BC Hydro demand expected to be record-breaking during peak heat

As high-temperature records fall across the province, BC Hydro is expecting some of its own records to fall Monday as the quest to keep cool pushes up demand on the province’s power grid.

“With the increasingly hot temperatures, we are expecting to see a significant increase in the amount of electricity people are using, and this is really being driven by British Columbians trying to keep cool,” said the utility’s spokesperson Mora Scott.

As people crank up fans and air conditioners, BC Hydro predicts the peak usage Monday will hit 7,800 megawatts, well over its previous May record of 7,500 megawatts.

“Typically for this time of year, we see demand much, much lower, and it’s not typically driven by extremely hot temperatures.”

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Scott is offering tips we would usually hear in a high summer heat wave, explaining one the simplest ways to keep a home cool is to close up the house before the heat of the day.

“That keeps about 65 per cent of the heat out. Also, keep windows and doors open when the temperature is cooler on the outside than it is on the inside. Once that changes to hotter temperatures outside, make sure you shut those windows and doors to keep the cool air in,” she explained to CityNews.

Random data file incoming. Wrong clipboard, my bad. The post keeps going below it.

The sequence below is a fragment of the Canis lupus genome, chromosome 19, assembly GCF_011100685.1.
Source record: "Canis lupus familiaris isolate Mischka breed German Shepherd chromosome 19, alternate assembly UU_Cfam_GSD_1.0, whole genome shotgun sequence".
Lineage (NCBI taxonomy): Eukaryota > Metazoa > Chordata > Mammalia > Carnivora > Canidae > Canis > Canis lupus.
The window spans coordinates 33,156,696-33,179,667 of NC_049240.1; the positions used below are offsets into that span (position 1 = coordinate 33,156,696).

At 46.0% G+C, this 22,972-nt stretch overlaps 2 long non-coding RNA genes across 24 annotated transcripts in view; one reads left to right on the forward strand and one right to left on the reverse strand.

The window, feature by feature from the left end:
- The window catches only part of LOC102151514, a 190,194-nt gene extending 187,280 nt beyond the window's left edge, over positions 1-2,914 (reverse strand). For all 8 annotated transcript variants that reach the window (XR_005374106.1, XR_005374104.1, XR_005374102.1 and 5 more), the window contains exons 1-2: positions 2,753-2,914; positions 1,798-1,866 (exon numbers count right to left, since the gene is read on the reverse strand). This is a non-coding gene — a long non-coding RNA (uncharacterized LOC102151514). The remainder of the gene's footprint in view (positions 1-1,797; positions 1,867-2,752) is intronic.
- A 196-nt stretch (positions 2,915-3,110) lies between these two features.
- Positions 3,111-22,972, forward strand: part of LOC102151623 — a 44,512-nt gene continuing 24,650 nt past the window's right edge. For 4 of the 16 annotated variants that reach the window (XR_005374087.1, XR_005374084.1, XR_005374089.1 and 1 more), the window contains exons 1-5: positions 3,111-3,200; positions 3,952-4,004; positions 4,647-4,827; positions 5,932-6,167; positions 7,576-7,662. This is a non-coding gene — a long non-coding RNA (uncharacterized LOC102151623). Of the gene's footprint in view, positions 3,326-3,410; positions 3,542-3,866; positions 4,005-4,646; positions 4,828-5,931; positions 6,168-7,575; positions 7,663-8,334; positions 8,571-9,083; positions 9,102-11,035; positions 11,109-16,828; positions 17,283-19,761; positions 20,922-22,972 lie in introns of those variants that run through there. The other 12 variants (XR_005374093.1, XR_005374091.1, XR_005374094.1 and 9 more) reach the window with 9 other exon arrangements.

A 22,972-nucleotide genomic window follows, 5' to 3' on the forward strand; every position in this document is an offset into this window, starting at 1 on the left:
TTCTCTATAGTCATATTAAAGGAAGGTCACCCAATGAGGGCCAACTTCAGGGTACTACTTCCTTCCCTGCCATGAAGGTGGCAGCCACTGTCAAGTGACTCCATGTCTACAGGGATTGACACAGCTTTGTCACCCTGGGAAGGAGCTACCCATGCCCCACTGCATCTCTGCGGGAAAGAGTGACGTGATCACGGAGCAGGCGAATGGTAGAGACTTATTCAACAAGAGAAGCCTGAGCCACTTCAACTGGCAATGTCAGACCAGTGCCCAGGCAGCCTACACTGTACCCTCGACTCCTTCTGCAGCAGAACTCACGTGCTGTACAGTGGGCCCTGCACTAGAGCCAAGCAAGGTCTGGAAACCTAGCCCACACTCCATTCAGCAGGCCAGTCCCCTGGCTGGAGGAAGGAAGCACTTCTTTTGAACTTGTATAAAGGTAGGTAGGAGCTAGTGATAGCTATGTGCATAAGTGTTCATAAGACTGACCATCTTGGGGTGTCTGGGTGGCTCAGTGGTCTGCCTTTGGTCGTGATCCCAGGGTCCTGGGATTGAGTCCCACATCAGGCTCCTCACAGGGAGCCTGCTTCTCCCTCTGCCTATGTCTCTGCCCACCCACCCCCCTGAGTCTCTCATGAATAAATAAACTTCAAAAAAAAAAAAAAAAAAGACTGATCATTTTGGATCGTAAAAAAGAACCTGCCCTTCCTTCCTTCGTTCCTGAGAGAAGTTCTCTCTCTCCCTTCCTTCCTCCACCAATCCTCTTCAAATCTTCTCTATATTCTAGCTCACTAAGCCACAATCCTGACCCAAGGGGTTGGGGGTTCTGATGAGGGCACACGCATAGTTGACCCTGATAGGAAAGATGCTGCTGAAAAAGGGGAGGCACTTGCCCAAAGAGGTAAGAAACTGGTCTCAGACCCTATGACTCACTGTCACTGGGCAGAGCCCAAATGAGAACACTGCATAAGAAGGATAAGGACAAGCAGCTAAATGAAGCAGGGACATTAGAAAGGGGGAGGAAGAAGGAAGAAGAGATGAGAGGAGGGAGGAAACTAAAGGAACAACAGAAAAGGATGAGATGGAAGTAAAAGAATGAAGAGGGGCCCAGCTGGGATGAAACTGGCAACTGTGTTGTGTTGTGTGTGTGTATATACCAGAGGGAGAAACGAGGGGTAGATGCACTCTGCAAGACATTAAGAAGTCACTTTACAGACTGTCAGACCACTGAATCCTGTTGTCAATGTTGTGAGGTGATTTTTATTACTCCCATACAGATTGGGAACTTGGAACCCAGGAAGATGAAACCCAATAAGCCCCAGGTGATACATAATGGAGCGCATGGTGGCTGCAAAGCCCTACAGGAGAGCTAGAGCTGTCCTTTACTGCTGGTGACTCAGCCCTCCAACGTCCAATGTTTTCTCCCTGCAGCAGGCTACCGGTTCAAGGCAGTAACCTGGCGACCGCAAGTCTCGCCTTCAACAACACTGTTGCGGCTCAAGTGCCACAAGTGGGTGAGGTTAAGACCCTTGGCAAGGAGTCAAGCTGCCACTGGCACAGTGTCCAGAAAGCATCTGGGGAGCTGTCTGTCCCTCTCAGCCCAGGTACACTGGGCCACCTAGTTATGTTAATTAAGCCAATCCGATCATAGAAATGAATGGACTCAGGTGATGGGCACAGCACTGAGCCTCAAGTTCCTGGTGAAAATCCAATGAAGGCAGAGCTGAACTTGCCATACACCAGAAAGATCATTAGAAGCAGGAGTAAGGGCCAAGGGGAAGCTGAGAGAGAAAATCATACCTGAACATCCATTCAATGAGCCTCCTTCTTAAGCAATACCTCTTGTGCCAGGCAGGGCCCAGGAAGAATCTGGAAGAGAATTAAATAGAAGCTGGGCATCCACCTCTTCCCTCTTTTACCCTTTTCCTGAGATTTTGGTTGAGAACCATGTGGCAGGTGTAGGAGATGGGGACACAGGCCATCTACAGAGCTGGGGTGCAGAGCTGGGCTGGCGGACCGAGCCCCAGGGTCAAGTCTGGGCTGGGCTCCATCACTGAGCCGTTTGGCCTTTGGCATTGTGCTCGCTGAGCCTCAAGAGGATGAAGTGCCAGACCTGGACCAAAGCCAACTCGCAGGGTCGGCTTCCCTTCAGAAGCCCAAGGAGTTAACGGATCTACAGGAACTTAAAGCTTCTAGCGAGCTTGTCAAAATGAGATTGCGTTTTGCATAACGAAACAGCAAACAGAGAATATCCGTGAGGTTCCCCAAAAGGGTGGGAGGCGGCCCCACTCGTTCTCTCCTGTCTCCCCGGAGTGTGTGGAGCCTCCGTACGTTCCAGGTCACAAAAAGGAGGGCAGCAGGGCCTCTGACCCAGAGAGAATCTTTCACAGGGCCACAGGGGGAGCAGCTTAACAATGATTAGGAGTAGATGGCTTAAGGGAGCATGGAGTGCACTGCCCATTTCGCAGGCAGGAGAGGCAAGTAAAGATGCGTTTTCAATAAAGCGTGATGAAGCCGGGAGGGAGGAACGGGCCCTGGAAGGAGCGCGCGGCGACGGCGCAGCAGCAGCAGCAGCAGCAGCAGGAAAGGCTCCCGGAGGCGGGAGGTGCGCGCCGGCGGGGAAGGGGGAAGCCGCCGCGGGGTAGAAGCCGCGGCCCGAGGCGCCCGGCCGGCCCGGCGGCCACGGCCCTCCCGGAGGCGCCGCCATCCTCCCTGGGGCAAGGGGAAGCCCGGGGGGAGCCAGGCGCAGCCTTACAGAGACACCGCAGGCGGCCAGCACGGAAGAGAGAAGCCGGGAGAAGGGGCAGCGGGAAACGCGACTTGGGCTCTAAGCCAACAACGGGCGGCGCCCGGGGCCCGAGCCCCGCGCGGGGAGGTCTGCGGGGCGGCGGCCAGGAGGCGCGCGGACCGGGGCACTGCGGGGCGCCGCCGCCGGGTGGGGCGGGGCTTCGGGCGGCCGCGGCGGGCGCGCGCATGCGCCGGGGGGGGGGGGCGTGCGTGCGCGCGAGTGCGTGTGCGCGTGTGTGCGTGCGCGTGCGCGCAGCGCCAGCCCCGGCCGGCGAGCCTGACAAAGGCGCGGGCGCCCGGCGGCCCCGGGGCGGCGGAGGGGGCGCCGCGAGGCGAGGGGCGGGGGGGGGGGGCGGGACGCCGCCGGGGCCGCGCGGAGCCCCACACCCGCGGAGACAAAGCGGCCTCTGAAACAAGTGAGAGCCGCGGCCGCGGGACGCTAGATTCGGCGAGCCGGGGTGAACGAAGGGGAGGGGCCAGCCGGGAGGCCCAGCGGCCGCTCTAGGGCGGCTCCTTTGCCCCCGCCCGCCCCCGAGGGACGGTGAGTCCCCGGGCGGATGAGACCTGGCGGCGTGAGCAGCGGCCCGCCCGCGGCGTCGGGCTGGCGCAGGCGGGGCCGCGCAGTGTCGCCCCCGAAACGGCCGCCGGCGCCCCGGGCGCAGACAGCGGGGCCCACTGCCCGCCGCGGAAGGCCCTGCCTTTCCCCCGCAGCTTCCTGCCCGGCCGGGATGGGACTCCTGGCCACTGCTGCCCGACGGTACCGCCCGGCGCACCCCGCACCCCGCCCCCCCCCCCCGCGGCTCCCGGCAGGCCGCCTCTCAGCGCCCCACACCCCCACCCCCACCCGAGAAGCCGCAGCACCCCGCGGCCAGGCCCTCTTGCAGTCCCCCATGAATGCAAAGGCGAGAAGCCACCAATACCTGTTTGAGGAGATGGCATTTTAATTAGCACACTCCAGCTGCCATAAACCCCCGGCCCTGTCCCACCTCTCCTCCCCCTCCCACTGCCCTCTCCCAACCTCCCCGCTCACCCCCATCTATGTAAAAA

“And using fans is also a great option. Using a fan for nine hours a day over the course of the summer will only cost you about seven dollars.”

BC Hydro has also cancelled all planned maintenance outages Sunday and Monday, so anyone who needs electricity to keep cool will have it available.

“We’re also encouraging our employees who spend a great deal of time outdoors to take more frequent breaks. Obviously, their health and safety is our top priority.”

As predicted, the heat is also ramping up the snowmelt across the province.

While no major flooding is predicted, the BC River Forecast Centre says that will swell rivers again in the coming days, warning of high streamflows and rapidly changing conditions.

High streamflow advisories have been issued for the Dean River, the Bella Coola River, the Upper Columbia, West Kootenay, East Kootenay, and Boundary regions, including the Kettle River, and the Granby River and its tributaries.

-With files from OMNI News

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